Negative expectations color racial interactions, FSU study says
Despite a culture that increasingly values diversity, many people still find interacting with those from another racial group tense and awkward.
Florida State University psychology Professor E. Ashby Plant has found that people's concerns about racial bias predicted their level of anxiety about dealing with members of another race and whether they subsequently had positive interracial interactions.
The study, published in the Personality and Social Psychology Bulletin, also found that those who have a lot of anxiety about dealing with people from another race have a greater desire to avoid those interactions.
"If people expect that interracial interactions are likely to go poorly, they are more anxious about these interactions and less likely to have positive interactions," Plant said. "Also, if people feel anxious, they will avoid these interactions so there is no opportunity to improve their expectations or overcome the anxiety. It becomes a self-perpetuating cycle."
Plant explored both black and non-black people's experiences with interracial interactions over time.
For the non-black participants, it was their concern about the likelihood of coming across as biased that predicted their anxiety interacting with black people. For the black participants, their anxiety was determined by their expectations about whether white people would respond with bias against them.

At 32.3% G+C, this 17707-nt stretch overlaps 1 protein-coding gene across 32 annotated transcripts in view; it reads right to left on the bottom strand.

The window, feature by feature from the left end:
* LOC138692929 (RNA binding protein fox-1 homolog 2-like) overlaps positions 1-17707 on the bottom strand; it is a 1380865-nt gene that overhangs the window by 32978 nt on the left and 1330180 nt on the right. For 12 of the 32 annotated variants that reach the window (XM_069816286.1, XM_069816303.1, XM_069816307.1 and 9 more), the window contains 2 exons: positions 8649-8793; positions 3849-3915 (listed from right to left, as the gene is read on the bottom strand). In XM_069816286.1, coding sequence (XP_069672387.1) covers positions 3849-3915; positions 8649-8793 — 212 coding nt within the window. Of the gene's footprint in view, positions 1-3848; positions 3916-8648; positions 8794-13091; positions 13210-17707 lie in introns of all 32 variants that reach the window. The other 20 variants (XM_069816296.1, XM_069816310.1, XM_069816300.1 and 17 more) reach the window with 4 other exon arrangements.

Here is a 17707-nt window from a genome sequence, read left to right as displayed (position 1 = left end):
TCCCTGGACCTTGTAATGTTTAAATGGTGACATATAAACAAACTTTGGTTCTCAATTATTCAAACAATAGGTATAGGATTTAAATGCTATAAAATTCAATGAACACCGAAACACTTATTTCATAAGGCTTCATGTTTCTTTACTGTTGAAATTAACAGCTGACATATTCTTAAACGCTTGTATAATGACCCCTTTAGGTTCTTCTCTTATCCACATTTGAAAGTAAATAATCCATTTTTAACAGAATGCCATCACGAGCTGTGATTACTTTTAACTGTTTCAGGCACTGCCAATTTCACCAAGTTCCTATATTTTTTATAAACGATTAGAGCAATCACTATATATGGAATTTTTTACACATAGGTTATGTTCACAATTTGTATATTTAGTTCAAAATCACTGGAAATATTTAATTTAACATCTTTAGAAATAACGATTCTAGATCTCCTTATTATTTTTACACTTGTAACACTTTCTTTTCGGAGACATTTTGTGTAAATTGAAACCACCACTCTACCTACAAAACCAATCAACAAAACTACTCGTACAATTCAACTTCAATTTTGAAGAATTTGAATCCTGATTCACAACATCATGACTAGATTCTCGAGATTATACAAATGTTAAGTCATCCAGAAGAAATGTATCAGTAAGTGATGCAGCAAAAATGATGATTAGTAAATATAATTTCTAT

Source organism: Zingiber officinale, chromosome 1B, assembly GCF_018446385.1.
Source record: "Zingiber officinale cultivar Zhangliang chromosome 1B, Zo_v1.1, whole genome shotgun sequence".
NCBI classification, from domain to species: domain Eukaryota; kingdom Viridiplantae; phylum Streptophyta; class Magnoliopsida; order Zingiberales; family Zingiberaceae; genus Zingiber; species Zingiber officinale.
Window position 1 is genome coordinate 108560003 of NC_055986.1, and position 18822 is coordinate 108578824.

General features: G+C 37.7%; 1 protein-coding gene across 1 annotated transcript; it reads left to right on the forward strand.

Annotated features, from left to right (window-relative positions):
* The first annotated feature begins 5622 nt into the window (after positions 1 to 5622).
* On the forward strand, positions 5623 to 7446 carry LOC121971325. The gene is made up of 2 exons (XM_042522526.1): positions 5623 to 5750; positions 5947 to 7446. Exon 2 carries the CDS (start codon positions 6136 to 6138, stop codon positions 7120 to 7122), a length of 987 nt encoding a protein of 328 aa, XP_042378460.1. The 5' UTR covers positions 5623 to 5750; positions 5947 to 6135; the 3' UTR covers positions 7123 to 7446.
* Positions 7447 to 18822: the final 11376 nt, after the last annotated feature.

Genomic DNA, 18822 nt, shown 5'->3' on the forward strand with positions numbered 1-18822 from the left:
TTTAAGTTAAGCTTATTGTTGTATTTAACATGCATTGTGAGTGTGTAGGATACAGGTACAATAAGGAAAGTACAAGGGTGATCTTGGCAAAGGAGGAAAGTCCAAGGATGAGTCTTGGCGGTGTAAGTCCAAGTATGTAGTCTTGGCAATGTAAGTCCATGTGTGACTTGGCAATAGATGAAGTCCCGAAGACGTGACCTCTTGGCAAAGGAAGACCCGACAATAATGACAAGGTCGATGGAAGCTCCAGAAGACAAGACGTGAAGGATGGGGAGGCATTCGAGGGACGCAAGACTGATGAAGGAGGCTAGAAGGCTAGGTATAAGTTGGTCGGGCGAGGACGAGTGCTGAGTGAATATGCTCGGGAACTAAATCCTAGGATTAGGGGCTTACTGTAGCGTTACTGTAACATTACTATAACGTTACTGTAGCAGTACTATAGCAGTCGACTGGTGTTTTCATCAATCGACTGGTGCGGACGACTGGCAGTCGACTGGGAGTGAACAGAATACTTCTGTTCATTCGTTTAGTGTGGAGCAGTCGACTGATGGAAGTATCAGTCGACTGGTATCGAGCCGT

The study builds on Plant's previous research that found that people who have little experience dealing with members of another race have more anxiety about such interactions and greater expectations that those interactions will be negative.
"For African Americans, personally experiencing overt and even subtle racial bias creates a concern they will be treated with bias," she said. "Non-blacks, on the other hand, are concerned about avoiding racial bias both because of their personal ideals and the negative social implications of such behavior."
In this study both black and non-black participants completed questionnaires. The non-black participants, who included white, Asian and Hispanic students, were asked questions such as, "When interacting with a black person, I would be unsure how to act in order to show him or her that I am not prejudiced," as well as questions about the importance of being non-prejudiced.
After two weeks, the participants were asked to report whether their interactions in the intervening weeks were positive or negative. The researchers found that the non-blacks who had positive expectations about the interaction tended to have more positive contact with black people during the intervening two weeks and be less anxious about the contact.
The questions posed to black participants were similar but were worded to examine responses to interactions with white people. With this group, however, it was their expectations about white people's racism as opposed to their expectations about their own bias that resulted in interracial anxiety.
Not surprisingly, those who expected white people to respond with bias toward them experienced fewer positive contacts with white people over the next two weeks. In addition, those who wanted to avoid interactions with white people experienced fewer positive interactions with them.
"This study highlights the importance of understanding people's expectations regarding interracial interactions," Plant said. "The findings suggest that to reduce people's anxieties in interracial interactions, it may be helpful to focus on approaches that will improve their expectations about such interactions."